Saudi Arabia King Abdullah and President Bush 300x158  Why America Isn’t Winning the War On TerrorWeekly Column

Nearly a decade after religious extremists attacked the World Trade Center and the Pentagon, our nation’s anti-terrorism policy is in shambles. America is caught in a ruinous cycle, where we simultaneously fund the very enemies we fight, while embarking on morally bankrupt, logically incoherent, economically destructive, and politically suicidal campaigns in distant lands.

George W. Bush told us we invaded Iraq to bring democracy and freedom to the region, while Barack Obama has increased troops in Afghanistan to supposedly keep the volatile area stable.

Yet, this week the Obama administration announced that it is trying to sell the repressive regime of Saudi Arabia up to $60 billion in advanced weapons, including 84 new F-15 fighter jets. How exactly is selling out our values to prop up this fundamentalist dictatorship in the interest of our long-term stability? Could we try any harder to subvert our message of democracy, sabotage human rights in the region, and undermine reformers?

Ironically, only days before the announcement of this massive arms shipment to our “ally”, a high level Saudi diplomat told NBC News that he was seeking political asylum. Ali Ahmad Asseri, the first secretary of the Saudi consulate in Los Angeles, claimed he feared for his life after Saudi officials discovered he was gay and had a friendship with a Jewish woman.

Is such bigotry and persecution what our weapons are defending?

Asseri, who is now in hiding, posted a letter on a Saudi website, condemning his country’s “backwardness”, as well as its decision to allow “militant imams” who have “defaced the tolerance of Islam” to take control of Saudi society.

How easily we forget that eleven of the fourteen 9-11 hijackers were Saudi Arabian. At our own peril, we blithely ignore that Saudi Islamists radicalized nuclear-armed Pakistan. These Sunni extremists are still funneling money into Pakistan to build Wahabi madrassas that brainwash youth into becoming Jihadists. Saudi cash — earned by selling oil to liberal western democracies — is also responsible for the proliferation of mosques that preach hate throughout Europe.

If America really gave a damn about stopping terrorism and promoting human rights, it would invest massively in energy innovation, so we would not feel compelled to fund and arm a nation that treats women like pets, brutalizes reformers, and murders gay people.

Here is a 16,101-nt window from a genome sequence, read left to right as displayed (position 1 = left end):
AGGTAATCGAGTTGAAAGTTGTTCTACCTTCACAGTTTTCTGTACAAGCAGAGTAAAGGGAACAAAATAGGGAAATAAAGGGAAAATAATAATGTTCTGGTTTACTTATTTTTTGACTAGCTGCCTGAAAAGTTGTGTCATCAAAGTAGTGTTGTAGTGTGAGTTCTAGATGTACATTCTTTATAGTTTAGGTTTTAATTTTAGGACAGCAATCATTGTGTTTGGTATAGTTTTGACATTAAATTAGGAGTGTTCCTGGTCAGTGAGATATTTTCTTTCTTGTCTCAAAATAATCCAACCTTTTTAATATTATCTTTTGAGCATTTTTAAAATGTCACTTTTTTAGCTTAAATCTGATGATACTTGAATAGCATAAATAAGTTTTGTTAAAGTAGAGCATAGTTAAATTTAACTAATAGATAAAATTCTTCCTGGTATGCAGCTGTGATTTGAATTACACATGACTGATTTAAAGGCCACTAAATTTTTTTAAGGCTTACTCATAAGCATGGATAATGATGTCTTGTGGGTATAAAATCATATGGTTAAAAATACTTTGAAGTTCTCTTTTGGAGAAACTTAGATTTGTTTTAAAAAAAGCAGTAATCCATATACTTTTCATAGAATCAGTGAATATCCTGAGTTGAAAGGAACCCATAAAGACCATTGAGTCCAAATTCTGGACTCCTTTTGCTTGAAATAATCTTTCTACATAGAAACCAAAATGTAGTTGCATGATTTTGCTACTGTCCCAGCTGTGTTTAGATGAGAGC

Our current policy is insane. We turn a blind eye to international Saudi mischief, and then rely on our brave young soldiers to stop the fruits of their fanaticism in the killing fields of Iraq and Afghanistan. Occasionally, the violence spills over into an American or European city, and we all momentarily focus on the problem, before we get distracted and return to our gas guzzling SUVs and reality TV shows.

While the majority of Americans napped through our historic proposed weapons sale to an archaic country known as the financier of fundamentalism, most people were fixated on the “Ground Zero Mosque” spectacle, where an Imam of the moderate Sufi tradition wanted to create a community center dedicated to peaceful dialogue.  Could our nation’s attention span be any shorter or our priorities more misplaced?

America must wake up and wise up if it expects to contain religion-based terrorism.

The first thing we can do is stop making this a battle of Islam vs. Christianity. The entire fight should be recast, as extremism vs. modernity and our criticism must extend across the board to all religions. Peaceful versions of Christianity, Islam, Hinduism, etc., should be praised and rewarded, while intolerant, militant brands of faith condemned, with no exceptions.

To succeed, we must educate ourselves on the various sects. Failing to distinguish between a moderate Imam and Osama bin Laden is as foolish as a Muslim not knowing the difference between Rev. Pat Robertson and openly gay Episcopal Bishop Gene Robinson.

What matters is not the broad label of the religion, but what each branch of faith is teaching its children. If hatred, backwardness, authoritarianism are the values taught, it will lead to divisiveness and bloodshed. When love, peace, respect, and modernization are imparted, societies will be uplifted.

Of course, the largest force in undermining national security is the GOP’s embrace of the Religious Right.  After all, how can America promote its values and ask Muslim nations to separate mosque and state, when prominent American preachers and public officials are pledging to undermine separation of church and state?

Can you imagine how comforted the Taliban and Iranian mullahs must have been when they watched Glenn Beck’s recent Washington, DC rally and the theocratic calls to return America – a supposedly secular nation — to God?

It is in America’s strategic interest to promote rhetoric and policies that are aligned with our professed secular values. As long as our resources are being used to support nations that export extremism, we can’t say that we are truly in a war against terrorism. It would be more accurate to say we are at war against ourselves.